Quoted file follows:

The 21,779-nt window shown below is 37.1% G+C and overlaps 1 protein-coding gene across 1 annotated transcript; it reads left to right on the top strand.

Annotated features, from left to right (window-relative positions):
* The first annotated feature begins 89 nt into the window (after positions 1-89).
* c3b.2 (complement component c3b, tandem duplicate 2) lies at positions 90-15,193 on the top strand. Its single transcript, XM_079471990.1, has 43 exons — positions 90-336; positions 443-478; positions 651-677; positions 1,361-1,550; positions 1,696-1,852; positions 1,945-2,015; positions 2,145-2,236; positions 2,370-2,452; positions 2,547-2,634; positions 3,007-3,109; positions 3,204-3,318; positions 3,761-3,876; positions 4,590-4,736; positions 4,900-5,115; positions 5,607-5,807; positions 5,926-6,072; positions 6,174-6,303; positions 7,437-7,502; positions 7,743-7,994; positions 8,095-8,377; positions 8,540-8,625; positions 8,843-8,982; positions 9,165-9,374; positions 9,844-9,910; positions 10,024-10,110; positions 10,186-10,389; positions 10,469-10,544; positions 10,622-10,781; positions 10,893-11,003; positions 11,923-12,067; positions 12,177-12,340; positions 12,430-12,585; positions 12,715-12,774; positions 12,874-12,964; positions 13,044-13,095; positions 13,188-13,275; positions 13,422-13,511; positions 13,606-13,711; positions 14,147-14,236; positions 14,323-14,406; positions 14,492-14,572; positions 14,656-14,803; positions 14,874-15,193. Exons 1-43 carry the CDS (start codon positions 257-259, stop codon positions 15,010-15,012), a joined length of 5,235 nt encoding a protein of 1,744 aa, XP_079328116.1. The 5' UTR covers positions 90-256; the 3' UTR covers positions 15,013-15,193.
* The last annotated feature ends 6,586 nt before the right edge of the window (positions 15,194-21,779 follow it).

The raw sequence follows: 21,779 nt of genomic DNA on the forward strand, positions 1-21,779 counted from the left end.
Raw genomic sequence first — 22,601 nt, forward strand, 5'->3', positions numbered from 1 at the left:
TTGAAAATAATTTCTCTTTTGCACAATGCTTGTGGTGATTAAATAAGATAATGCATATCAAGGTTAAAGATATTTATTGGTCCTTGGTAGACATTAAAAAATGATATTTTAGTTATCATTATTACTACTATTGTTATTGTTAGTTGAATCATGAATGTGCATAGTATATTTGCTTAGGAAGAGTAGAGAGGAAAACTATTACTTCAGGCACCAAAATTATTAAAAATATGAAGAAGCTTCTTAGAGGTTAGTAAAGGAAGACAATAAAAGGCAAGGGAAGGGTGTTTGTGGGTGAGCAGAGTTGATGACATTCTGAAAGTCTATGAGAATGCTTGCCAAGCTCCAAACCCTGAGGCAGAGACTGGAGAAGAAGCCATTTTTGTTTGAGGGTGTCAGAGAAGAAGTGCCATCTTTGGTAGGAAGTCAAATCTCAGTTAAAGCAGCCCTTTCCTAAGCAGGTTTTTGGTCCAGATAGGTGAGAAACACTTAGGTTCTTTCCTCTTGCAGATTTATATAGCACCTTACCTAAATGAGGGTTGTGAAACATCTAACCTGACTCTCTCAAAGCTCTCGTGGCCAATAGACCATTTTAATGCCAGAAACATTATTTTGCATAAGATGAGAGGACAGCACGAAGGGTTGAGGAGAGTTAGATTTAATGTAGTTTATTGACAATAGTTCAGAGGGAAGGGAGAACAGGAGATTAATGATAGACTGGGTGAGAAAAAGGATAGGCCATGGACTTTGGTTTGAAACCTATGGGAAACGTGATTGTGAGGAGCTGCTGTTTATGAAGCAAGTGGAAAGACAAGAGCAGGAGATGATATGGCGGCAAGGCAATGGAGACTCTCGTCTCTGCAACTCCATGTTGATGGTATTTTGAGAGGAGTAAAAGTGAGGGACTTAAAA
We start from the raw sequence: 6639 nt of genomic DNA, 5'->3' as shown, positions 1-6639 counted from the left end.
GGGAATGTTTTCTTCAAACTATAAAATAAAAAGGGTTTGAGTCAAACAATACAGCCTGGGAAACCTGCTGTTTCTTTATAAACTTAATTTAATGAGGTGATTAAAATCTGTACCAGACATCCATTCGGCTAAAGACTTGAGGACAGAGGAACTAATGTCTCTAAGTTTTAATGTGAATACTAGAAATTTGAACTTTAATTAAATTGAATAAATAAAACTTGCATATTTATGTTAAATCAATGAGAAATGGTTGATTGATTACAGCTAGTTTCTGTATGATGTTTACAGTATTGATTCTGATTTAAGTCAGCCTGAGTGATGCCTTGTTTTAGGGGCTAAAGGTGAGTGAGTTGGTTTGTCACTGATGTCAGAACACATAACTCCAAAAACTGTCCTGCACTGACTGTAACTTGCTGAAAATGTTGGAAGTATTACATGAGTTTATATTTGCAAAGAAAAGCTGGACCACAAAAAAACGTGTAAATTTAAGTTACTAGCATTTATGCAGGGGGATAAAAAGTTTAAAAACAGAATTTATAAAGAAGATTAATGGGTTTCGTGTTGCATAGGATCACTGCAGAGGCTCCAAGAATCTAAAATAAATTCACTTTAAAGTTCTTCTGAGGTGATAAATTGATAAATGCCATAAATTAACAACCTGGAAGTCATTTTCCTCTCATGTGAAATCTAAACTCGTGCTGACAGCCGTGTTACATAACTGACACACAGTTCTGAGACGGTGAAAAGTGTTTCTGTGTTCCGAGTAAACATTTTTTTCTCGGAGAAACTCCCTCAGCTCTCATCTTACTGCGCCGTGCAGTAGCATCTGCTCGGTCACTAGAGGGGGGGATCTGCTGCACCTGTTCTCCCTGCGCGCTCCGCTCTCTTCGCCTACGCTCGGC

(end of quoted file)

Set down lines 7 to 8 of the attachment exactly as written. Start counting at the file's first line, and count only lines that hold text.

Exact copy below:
Raw genomic sequence first — 22,601 nt, forward strand, 5'->3', positions numbered from 1 at the left:
TTGAAAATAATTTCTCTTTTGCACAATGCTTGTGGTGATTAAATAAGATAATGCATATCAAGGTTAAAGATATTTATTGGTCCTTGGTAGACATTAAAAAATGATATTTTAGTTATCATTATTACTACTATTGTTATTGTTAGTTGAATCATGAATGTGCATAGTATATTTGCTTAGGAAGAGTAGAGAGGAAAACTATTACTTCAGGCACCAAAATTATTAAAAATATGAAGAAGCTTCTTAGAGGTTAGTAAAGGAAGACAATAAAAGGCAAGGGAAGGGTGTTTGTGGGTGAGCAGAGTTGATGACATTCTGAAAGTCTATGAGAATGCTTGCCAAGCTCCAAACCCTGAGGCAGAGACTGGAGAAGAAGCCATTTTTGTTTGAGGGTGTCAGAGAAGAAGTGCCATCTTTGGTAGGAAGTCAAATCTCAGTTAAAGCAGCCCTTTCCTAAGCAGGTTTTTGGTCCAGATAGGTGAGAAACACTTAGGTTCTTTCCTCTTGCAGATTTATATAGCACCTTACCTAAATGAGGGTTGTGAAACATCTAACCTGACTCTCTCAAAGCTCTCGTGGCCAATAGACCATTTTAATGCCAGAAACATTATTTTGCATAAGATGAGAGGACAGCACGAAGGGTTGAGGAGAGTTAGATTTAATGTAGTTTATTGACAATAGTTCAGAGGGAAGGGAGAACAGGAGATTAATGATAGACTGGGTGAGAAAAAGGATAGGCCATGGACTTTGGTTTGAAACCTATGGGAAACGTGATTGTGAGGAGCTGCTGTTTATGAAGCAAGTGGAAAGACAAGAGCAGGAGATGATATGGCGGCAAGGCAATGGAGACTCTCGTCTCTGCAACTCCATGTTGATGGTATTTTGAGAGGAGTAAAAGTGAGGGACTTAAAA